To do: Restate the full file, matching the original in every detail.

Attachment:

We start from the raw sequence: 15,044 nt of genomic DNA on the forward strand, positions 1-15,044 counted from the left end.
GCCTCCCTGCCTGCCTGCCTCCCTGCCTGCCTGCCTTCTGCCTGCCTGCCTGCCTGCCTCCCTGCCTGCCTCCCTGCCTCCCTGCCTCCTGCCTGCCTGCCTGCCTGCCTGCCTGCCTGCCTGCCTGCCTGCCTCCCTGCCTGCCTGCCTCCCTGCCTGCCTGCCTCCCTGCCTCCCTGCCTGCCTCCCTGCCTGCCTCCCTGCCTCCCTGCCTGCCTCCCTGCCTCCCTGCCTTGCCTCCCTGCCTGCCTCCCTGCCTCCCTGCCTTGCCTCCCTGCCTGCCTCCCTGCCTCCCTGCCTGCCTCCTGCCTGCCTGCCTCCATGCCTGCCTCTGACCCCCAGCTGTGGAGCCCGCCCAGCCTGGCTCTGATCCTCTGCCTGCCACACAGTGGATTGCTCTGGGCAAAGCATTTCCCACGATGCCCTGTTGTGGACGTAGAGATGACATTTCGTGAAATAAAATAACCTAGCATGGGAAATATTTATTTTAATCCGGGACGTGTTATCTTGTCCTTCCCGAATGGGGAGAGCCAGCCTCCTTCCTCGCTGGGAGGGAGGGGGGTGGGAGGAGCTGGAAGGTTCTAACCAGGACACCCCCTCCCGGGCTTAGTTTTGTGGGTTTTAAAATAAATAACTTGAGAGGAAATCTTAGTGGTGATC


We start from the raw sequence: 15,044 nt of genomic DNA on the forward strand, positions 1-15,044 counted from the left end.
GCCTCCCTGCCTGCCTGCCTCCCTGCCTGCCTGCCTTCTGCCTGCCTGCCTGCCTGCCTCCCTGCCTGCCTCCCTGCCTCCCTGCCTCCTGCCTGCCTGCCTGCCTGCCTGCCTGCCTGCCTGCCTGCCTGCCTCCCTGCCTGCCTGCCTCCCTGCCTGCCTGCCTCCCTGCCTCCCTGCCTGCCTCCCTGCCTGCCTCCCTGCCTCCCTGCCTGCCTCCCTGCCTCCCTGCCTTGCCTCCCTGCCTGCCTCCCTGCCTCCCTGCCTTGCCTCCCTGCCTGCCTCCCTGCCTCCCTGCCTGCCTCCTGCCTGCCTGCCTCCATGCCTGCCTCTGACCCCCAGCTGTGGAGCCCGCCCAGCCTGGCTCTGATCCTCTGCCTGCCACACAGTGGATTGCTCTGGGCAAAGCATTTCCCACGATGCCCTGTTGTGGACGTAGAGATGACATTTCGTGAAATAAAATAACCTAGCATGGGAAATATTTATTTTAATCCGGGACGTGTTATCTTGTCCTTCCCGAATGGGGAGAGCCAGCCTCCTTCCTCGCTGGGAGGGAGGGGGGTGGGAGGAGCTGGAAGGTTCTAACCAGGACACCCCCTCCCGGGCTTAGTTTTGTGGGTTTTAAAATAAATAACTTGAGAGGAAATCTTAGTGGTGATC